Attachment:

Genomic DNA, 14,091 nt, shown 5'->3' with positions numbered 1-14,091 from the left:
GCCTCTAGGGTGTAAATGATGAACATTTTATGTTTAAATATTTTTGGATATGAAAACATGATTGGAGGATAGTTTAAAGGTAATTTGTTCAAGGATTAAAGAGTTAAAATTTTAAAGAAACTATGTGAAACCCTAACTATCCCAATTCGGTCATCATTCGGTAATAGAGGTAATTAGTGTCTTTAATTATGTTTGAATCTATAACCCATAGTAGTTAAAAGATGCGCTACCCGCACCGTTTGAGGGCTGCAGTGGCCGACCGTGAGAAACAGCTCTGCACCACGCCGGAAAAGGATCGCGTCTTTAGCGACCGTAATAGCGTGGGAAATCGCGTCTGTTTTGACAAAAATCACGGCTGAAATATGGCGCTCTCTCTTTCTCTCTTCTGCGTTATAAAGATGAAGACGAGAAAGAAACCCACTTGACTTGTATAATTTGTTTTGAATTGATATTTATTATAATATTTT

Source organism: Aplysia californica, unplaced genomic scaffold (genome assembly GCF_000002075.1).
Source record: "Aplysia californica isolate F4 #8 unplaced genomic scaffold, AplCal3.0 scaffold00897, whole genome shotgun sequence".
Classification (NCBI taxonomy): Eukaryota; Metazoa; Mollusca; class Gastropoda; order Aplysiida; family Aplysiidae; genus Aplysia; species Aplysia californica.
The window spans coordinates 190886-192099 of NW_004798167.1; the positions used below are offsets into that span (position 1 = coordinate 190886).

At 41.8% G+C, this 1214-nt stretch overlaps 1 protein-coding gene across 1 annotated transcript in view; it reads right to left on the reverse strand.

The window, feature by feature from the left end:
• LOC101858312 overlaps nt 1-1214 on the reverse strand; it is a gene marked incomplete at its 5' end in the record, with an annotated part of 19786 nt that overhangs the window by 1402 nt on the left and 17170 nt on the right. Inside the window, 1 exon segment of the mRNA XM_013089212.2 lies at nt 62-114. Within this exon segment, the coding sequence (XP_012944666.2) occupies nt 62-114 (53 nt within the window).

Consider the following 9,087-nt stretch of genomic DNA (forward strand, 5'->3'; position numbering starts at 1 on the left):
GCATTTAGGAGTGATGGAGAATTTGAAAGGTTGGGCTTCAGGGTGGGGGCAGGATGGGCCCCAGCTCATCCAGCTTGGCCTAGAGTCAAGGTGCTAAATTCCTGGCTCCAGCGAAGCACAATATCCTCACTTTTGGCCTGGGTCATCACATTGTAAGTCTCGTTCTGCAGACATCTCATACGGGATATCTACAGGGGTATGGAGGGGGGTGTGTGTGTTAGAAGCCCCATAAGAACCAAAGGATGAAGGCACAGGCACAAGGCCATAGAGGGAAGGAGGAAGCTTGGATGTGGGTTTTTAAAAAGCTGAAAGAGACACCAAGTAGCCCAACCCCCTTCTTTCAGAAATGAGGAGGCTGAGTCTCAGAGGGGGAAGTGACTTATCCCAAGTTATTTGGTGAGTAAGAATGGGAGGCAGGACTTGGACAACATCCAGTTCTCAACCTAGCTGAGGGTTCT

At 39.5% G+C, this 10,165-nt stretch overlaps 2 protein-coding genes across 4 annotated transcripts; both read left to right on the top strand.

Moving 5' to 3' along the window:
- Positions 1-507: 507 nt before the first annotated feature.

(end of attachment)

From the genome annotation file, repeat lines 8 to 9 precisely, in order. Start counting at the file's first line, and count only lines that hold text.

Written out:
The window, feature by feature from the left end:
• LOC101858312 overlaps nt 1-1214 on the reverse strand; it is a gene marked incomplete at its 5' end in the record, with an annotated part of 19786 nt that overhangs the window by 1402 nt on the left and 17170 nt on the right. Inside the window, 1 exon segment of the mRNA XM_013089212.2 lies at nt 62-114. Within this exon segment, the coding sequence (XP_012944666.2) occupies nt 62-114 (53 nt within the window).